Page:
SIPLab
Sensory Information Processing Lab

what we do

Quantitative understanding of brain activity, the resulting complex behaviors, and the effects of therapeutic neuromodulation are grand challenges with the potential for enormous societal impact. Simultaneous advances in neural interfacing and data science have created a remarkable opportunity to reshape the way we think about the brain in health and disease.

Our research focus is in computational neuroengineering, an intersection of data science, neurotechnology and computational modeling that aims to advance the understanding of brain function, the engineering of effective interventions, and the development of intelligent systems.

Our research has a particular focus on exploiting closed-loop interactions between biological and artificial intelligence. While this work spans a diverse set of problem domains, our primary translational focus is on deep brain stimulation for treatment resistant depression. Scholarly activity in the SIPLab also includes qualitative, quantitative and creative work (described elsewhere) that advances our effective public communication about emerging areas such as AI, neurotechnology and neuroethics.

We pursue these objectives using direct and indirect (invasive and non-invasive) methods of integrating engineered systems in closed-loop interactions with biology across scales from single cells to human intelligence. These interactions lead us to new ways to conduct experiments to learn about neural systems, new ways to treat diseases of these systems, and new ways to build machines that learn from the intelligence embodied in these systems. It also often leads to advances in data science algorithms that have applications far beyond the original inspiration.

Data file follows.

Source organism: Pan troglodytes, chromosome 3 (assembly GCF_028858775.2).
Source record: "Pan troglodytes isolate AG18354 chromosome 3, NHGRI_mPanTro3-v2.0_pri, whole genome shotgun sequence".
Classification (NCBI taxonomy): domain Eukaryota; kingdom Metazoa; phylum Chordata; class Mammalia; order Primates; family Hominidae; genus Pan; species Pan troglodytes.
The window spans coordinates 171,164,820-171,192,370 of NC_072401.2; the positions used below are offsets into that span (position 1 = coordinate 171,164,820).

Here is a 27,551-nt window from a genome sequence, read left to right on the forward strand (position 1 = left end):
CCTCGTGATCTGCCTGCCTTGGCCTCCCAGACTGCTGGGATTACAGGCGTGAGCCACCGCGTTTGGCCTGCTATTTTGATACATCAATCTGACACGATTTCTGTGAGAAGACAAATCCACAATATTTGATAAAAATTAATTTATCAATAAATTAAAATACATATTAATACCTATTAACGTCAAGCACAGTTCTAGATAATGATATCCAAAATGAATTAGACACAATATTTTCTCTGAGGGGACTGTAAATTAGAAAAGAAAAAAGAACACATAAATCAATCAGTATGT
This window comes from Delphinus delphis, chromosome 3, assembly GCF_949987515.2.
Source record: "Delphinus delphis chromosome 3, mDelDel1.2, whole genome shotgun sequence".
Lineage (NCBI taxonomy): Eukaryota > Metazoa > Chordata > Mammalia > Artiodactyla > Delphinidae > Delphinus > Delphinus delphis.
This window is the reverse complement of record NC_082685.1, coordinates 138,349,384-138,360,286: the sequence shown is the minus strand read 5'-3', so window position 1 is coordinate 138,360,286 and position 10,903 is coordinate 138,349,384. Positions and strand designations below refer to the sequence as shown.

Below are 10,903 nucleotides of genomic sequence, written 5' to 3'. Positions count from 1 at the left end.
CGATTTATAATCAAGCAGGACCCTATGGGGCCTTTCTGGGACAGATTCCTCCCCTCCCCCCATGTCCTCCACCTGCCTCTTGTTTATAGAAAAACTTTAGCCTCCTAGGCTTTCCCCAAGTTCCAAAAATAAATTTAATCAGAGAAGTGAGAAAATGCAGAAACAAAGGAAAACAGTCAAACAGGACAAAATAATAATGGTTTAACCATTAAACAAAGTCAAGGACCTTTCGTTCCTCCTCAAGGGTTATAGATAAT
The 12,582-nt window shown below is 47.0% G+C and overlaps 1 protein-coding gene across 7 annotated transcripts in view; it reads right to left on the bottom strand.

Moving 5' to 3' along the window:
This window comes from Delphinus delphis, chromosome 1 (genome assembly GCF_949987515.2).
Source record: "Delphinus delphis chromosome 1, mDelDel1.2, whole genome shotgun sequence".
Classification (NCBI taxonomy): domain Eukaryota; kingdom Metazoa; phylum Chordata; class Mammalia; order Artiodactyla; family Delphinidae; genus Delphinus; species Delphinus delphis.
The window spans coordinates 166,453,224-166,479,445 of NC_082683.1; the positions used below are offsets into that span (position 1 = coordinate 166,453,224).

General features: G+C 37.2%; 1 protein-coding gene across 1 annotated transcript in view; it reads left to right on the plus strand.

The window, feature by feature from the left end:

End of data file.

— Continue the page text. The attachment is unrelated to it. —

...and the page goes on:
Technically, we approach this research using tools the core philosophy that high-dimensional data typically has information of interest that is low-dimensional and can be represented geometrically (e.g., linear subspaces, sparsity models, manifolds, and dynamical system attractors). Please see our publications for more information on our current research.

news

O'Shaugnessy defends Ph.D.

Congratulations to Dr. Matt O'Shaugnessy, who defended his Ph.D. theses titled "Causal Methods for Understanding Complex Systems". New approaches to understanding black box machine learning methods, interacting dynamical systems, and the interplay of cultural factors that influence our opinions about AI. Best of luck!

Connor defends Ph.D.

Congratulations to Dr. Marissa Connor, who defended her Ph.D. theses titled "Incorporating Manifold Structure of Natural Variations into Statistical Learning". New algorithms for generative manifold models, helping us understand how biological and artificial intelligence systems can learn the structure of the visual world. Best of luck!

O'Shaugnessy wins scicomm award

Congratulations to Matt O'Shaughnessy, who was awarded a Science ATL Communication Fellowship. Congratulations Matt!

Helbling wins research award

Congratulations to Alec Helbling, who was awarded a President's Undergraduate Research Award (PURA) at GT for the fall supporting his project on "Human Interpretable Search of Variational Autoencoder Latent Spaces" under the mentorship of Matt O'Shaugnessy and Kion Fallah!

Canal defends Ph.D.

Congratulations to Dr. Gregory Canal, who defended his Ph.D. theses titled "Feedback Coding for Efficient Interactive Machine Learning". State of the art algorithms and analysis for human-in-the-loop machine learning algorithms. Best of luck!